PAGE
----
"Next, defendant assails the constitutionality of the Indiana obscenity statute, IC 1971, 35-30-10.1-1, on First Amendment grounds. The first prong of this attack is premised on the erroneous assumption that all sexual expression is constitutionally protected. It is well established that obscenity is not within the area of constitutionally protected speech or press. Roth v. United States, [supra]; Miller v. California, [supra]; Paris Adult Theatre I v. Slaton, [413 U.S. 49, 93 S. Ct. 2628, 37 L. Ed. 2d 446, reh. den. 414 U.S. 881, 94 S. Ct. 27, 38 L. Ed. 2d 128 (1973)]; Kaplan v. California, [413 U.S. 115, 93 S. Ct. 2680, 37 L. Ed. 2d 492, reh. den. 414 U.S. 883, 94 S. Ct. 28, 38 L. Ed. 2d 131 (1973)]. "Secondly, defendant insists that the statute is vague and overly broad since it does not provide adequate notice of what acts are prohibited. The upshot of this assertion is that the language of the statute is not sufficiently precise because the words do not mean the same thing to all people in every instance. "A criminal statute is vague when it fails to inform persons of ordinary intelligence what their conduct must be in order for them to be guilty of a violation thereof. Platt v. State, [168 Ind. App. 55, 341 N.E.2d 219 (1976)]. The criteria for determining what constitutes obscene material subject to state regulation was delineated in Miller v. California, supra, where it was held that appraisal of the nature of the matter by `contemporary community standards' was an adequate basis for establishing obscenity. "`The basic guidelines for the trier of fact must be: (a) whether "the average person, applying contemporary community standards" would find that the work, taken as a whole, appeals to the prurient interest, Kois v. Wisconsin, [408 U.S. 229, 92 S. Ct. 2245, 33 L. Ed. 2d 312 (1972)], quoting Roth v. United States, [supra, 354 U.S. at 489, 77 S. Ct. at 1311]; (b) whether the work *202 depicts or describes, in a patently offensive way, sexual conduct specifically defined by the applicable state law; and (c) whether the work, taken as a whole, lacks serious literary, artistic, political, or scientific value. We do not adopt as a constitutional standard the "utterly without redeeming social value" test of Memoirs v. Massachusetts, [383 U.S. 413, 419, 86 S. Ct. 975, 978, 16 L. Ed. 2d 1 (1966)]; that concept has never commanded the adherence of more than three Justices at one time. * * * If a state law that regulates obscene material is thus limited, as written or construed, the First Amendment values applicable to the States through the Fourteenth Amendment are adequately protected by the ultimate power of appellate courts to conduct an independent review of constitutional claims when necessary. See Kois v. Wisconsin, supra, [408 U.S. at 232, 92 S. Ct. at 2247]; Memoirs v. Massachusetts, supra, [383 U.S. at 459-60, 86 S. Ct. at 998] (Harlan, J., dissenting); Jacobellis v. Ohio, [378 U.S. 184, 204, 84 S. Ct. 1676, 1686, 12 L. Ed. 2d 793 (1974)]; New York Times Co. v. Sullivan, [376 U.S. 254, 284-85, 84 S. Ct. 710, 728, 11 L. Ed. 2d 686 (1964)]; Roth v. United States, supra, [354 U.S. at 497-98, 77 S.Ct. at 1315-16] (Harlan, J., concurring and dissenting.)' [413 U.S. at 24-25, 93 S. Ct. at 2615]. (Footnote omitted) "The Indiana statute is written in the form prescribed by Miller. Indeed, the language of the statute mirrors the holding in that case. Defendant has not demonstrated an infringement upon any First Amendment guarantees. "As a corollary to his void-for-vagueness assault, Ford claims that the statute violates the constitutional requirements of due process. "In Roth v. United State, supra, the Supreme Court was confronted with a similar argument. There the statutes under attack punished the sale, advertising, or mailing of obscene material. "`Many decisions have recognized that these terms of obscenity statutes are not precise. This Court, however, has consistently held that lack of precision is not itself offensive to the requirements of due process. "... [T]he Constitution does not require impossible standards"; all that is required is that the language "conveys sufficiently definite warning as to the proscribed conduct when measured by common understanding and practices...." United States v. Petrillo, [332 U.S. 1, 7-8, 67 S. Ct. 1538, 1542, 91 L. Ed. 1877 (1947)]. These words, applied according to the proper standard for judging obscenity, already discussed, give adequate warning of the conduct proscribed and mark "... boundaries sufficiently distinct for judges and juries fairly to administer the law.... That there may be marginal cases in which is difficult to determine the side of the line on which a particular fact situation falls is no sufficient reason to hold the language too ambiguous to define a criminal offense...." Id., [332 U.S. at 7, 67 S. Ct. at 1542]. See also United States v. Harriss, [347 U.S. 612, 624 n. 15, 74 S. Ct. 808, 815 n. 15, 98 L. Ed. 989 (1954)]; Boyce Motor Lines v. United States, [342 U.S. 337, 340, 72 S. Ct. 329, 330, 96 L. Ed. 367 (1952)]; United States v. Ragen, [314 U.S. 513, 523-24, 62 S. Ct. 374, 378, 86 L. Ed. 383 (1942)]; United States v. Wurzbach, [280 U.S. 396, 50 S. Ct. 167, 74 L. Ed. 508 (1930)]; Hygrade Provision Co. v. Sherman, [266 U.S. 497, 45 S. Ct. 141, 69 L. Ed. 402 (1925)]; Fox v. State of Washington, [236 U.S. 273, 35 S. Ct. 383, 59 L. Ed. 573 (1915)]; Nash v. United States, [229 U.S. 373, 33 S. Ct. 780, 57 L. Ed. 1232 (1913)]. "`In summary, then, we hold that these statutes, applied according to the proper standard for judging obscenity, do not offend constitutional safeguards against convictions based upon protected material, or fail to give men in acting adequate notice of what is prohibited.' [354 U.S. at 491-92, *203 77 S. Ct. at 1313]. (Emphasis supplied, footnotes omitted.) "See also: Hamling v. United States, [supra]; United States v. Reidel [402 U.S. 351, 91 S. Ct. 1410, 28 L. Ed. 2d 813 (1971)]. "The legal definition of obscenity in the Indiana statute does not change with each indictment. It is a term sufficiently specific to provide adequate notice of proscribed conduct." (Emphasis supplied.)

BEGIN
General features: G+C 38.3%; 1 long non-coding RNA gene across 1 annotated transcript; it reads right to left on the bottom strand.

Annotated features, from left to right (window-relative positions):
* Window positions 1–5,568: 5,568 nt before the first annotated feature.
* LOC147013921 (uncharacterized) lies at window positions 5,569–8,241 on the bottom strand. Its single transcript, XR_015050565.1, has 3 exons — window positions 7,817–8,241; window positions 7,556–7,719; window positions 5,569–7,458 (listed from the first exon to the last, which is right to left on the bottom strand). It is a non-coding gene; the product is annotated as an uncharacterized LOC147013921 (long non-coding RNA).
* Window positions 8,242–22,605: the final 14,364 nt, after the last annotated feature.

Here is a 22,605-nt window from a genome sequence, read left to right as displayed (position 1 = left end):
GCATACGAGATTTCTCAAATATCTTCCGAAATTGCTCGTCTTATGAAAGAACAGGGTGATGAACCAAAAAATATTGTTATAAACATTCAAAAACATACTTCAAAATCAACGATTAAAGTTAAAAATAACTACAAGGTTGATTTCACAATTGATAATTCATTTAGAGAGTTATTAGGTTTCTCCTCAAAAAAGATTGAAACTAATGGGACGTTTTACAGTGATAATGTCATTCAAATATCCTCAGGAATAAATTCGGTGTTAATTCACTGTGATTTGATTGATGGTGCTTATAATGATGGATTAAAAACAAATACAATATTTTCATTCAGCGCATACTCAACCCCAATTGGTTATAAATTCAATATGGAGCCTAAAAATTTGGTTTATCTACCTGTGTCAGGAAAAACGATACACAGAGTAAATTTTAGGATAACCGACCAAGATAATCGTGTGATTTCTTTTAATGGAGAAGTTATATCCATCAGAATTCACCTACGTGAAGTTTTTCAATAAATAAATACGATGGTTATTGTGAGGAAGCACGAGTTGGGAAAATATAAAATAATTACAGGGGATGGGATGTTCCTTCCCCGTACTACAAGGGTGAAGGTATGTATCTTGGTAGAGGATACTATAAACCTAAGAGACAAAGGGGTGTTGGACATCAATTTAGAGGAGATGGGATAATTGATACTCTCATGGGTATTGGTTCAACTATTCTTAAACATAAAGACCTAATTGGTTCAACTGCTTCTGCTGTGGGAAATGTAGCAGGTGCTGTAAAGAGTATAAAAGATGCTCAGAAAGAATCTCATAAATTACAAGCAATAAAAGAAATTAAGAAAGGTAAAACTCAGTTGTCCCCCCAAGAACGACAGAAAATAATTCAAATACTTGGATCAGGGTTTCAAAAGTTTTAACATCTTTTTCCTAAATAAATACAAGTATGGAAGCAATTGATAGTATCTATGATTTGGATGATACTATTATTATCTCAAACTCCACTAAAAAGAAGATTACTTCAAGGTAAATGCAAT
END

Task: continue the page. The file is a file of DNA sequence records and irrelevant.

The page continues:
In Riley v. State, 180 Ind. App. 540, 389 N.E.2d 367, 368-69 (1979), the court stated: